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Build artifacts are owned by root

tl;dr

If a container produces build artifacts in a mounted volume, enable run_as_current_user, otherwise they'll be owned by the root Unix user

On Linux, by default, the Docker daemon runs as root, and so all containers run as root. This means that when a container writes a file to a mounted volume, it is owned by the root Unix user, making it difficult for other users to modify or delete the files. This most often comes up when a build task produces an artifact and writes that artifact to a mounted volume.

(On OS X, the Docker daemon runs as the currently logged-in user and so any files created in mounted volumes are owned by that user, so this is not an issue.)

To fix this issue, batect can run containers in 'run as current user' mode, ensuring that all files written to a mounted volume are created by the current user, not root. This mode can be enabled on a per-container basis with the run_as_current_user option.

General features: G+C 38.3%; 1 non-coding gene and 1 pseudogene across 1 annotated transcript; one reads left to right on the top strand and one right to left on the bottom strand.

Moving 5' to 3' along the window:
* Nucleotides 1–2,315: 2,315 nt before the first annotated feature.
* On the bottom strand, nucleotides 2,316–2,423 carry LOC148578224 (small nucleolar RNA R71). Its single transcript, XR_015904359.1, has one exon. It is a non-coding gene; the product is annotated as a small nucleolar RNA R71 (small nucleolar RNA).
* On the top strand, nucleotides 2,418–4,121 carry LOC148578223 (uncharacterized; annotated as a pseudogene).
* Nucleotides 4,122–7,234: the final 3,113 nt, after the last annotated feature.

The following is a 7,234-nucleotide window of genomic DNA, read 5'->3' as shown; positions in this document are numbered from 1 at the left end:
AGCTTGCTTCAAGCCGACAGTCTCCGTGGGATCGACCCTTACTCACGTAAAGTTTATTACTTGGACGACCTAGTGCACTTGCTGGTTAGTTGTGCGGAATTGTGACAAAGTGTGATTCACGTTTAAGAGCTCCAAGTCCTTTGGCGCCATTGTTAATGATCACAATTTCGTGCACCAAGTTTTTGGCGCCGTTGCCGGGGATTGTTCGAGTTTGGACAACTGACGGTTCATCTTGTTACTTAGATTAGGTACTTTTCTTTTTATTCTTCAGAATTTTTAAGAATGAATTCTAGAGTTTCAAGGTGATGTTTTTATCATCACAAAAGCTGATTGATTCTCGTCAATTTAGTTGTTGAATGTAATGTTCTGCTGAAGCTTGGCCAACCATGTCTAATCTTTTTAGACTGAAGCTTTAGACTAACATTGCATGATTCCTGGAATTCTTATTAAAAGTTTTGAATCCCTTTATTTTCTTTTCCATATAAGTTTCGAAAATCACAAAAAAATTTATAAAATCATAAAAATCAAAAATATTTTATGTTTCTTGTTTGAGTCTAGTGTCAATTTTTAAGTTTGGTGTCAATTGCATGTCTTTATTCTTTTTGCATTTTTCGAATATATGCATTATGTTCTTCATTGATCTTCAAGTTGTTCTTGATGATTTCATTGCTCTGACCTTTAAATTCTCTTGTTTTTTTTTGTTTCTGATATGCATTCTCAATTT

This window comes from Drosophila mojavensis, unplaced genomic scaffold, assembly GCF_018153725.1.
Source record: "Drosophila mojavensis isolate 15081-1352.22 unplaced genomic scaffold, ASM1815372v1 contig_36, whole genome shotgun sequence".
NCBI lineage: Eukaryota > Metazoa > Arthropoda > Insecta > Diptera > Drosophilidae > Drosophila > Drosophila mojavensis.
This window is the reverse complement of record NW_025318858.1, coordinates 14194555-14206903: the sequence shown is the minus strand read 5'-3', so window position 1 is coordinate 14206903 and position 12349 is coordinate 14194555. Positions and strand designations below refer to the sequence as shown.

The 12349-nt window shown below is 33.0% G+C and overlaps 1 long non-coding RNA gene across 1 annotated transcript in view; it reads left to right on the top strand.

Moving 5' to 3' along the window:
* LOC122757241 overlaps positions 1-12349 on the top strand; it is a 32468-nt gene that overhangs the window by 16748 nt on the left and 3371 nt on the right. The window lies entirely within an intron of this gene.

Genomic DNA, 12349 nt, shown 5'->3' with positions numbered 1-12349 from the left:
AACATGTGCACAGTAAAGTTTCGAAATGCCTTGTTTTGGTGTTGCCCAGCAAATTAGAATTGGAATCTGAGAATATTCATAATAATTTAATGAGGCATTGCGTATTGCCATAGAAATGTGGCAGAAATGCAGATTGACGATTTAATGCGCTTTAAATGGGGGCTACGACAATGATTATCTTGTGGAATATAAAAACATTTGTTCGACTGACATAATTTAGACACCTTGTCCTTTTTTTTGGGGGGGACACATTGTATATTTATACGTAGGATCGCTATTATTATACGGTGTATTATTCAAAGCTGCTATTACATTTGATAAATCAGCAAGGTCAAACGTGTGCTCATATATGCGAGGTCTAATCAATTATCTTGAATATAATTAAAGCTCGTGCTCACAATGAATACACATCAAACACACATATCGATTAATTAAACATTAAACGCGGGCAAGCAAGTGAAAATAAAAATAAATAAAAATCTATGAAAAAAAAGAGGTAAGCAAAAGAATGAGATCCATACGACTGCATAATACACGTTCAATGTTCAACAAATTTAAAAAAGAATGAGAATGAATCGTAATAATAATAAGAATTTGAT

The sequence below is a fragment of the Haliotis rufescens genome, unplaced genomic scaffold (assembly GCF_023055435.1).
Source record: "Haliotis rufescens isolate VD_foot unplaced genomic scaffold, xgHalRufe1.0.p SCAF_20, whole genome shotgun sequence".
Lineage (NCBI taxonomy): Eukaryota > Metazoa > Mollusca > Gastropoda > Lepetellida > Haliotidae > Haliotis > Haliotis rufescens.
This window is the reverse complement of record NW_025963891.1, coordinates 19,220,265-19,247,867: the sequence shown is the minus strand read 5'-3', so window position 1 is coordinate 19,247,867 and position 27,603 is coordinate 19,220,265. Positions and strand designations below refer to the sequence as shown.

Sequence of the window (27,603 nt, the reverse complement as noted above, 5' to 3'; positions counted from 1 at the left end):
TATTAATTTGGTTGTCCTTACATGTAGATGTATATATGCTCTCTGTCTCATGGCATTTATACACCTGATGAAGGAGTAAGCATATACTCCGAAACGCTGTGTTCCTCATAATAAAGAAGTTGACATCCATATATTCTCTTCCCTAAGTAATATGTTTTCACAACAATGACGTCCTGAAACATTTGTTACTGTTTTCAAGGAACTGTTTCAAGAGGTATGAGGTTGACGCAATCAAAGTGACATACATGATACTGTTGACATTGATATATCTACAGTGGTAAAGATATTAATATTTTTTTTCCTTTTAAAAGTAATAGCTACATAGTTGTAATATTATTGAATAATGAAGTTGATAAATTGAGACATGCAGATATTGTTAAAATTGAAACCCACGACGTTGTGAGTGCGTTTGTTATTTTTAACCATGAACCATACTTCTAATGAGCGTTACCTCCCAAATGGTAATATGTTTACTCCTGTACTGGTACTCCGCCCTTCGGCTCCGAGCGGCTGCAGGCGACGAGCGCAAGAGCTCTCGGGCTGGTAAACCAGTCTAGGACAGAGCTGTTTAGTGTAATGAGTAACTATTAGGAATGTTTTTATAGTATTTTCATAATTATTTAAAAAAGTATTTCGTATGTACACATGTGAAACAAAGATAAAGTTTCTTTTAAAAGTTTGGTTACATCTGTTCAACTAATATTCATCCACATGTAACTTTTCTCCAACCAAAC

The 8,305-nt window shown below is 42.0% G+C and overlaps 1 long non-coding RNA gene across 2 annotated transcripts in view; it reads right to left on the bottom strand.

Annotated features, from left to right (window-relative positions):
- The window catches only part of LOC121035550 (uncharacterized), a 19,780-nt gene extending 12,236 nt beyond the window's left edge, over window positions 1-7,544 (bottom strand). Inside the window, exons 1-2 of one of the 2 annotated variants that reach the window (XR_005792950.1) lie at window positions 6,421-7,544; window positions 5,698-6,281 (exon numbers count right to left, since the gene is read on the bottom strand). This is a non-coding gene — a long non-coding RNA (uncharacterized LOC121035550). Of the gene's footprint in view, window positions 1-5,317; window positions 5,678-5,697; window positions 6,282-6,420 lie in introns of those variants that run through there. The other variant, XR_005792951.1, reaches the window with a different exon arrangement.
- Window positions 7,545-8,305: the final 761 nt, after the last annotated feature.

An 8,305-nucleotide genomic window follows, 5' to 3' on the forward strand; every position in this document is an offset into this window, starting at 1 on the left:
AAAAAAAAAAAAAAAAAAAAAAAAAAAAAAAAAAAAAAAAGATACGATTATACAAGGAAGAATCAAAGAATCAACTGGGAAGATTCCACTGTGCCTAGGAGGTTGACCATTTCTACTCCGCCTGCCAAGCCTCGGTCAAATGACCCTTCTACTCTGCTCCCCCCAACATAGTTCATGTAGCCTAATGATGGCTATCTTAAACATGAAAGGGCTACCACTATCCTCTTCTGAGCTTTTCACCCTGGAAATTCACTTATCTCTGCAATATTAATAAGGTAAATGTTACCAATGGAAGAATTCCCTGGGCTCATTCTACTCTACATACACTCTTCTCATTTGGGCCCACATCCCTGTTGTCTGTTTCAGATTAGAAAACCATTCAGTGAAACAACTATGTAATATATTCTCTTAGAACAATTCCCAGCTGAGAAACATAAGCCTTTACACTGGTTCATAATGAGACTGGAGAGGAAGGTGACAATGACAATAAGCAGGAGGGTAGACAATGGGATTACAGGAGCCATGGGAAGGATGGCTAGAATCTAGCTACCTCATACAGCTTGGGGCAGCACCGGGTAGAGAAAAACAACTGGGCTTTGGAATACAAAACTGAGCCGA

When enabled, the following configuration changes are made:

  • The container is run with the current user's UID and GID (equivalent to passing --user $(id -u):$(id -g) to docker run)

  • An empty directory is mounted into the container at home_directory for the user's home directory.

    Warning

    If the directory given by home_directory already exists inside the image for this container, it is overwritten.

  • A new /etc/passwd file is mounted into the container with two users: root and the current user. The current user's home directory is set to the value of home_directory. (If batect is running as root, then just root is listed and it takes the home directory provided in home_directory.)

    This means that any other users defined in the container's image are effectively lost. Under most circumstances, this is not an issue.

  • Similarly, a new /etc/group file is mounted into the container with two groups: root and the current user's primary group (usually staff on OS X, and the user's name on Linux). If batect is running as root, then just root is listed.

    Again, this means that any other groups defined in the container's image are effectively lost. Under most circumstances, this is not an issue.

While this is really only useful on Linux, for consistency, batect makes the same configuration changes regardless of the host operating system. These configuration changes are harmless on OS X.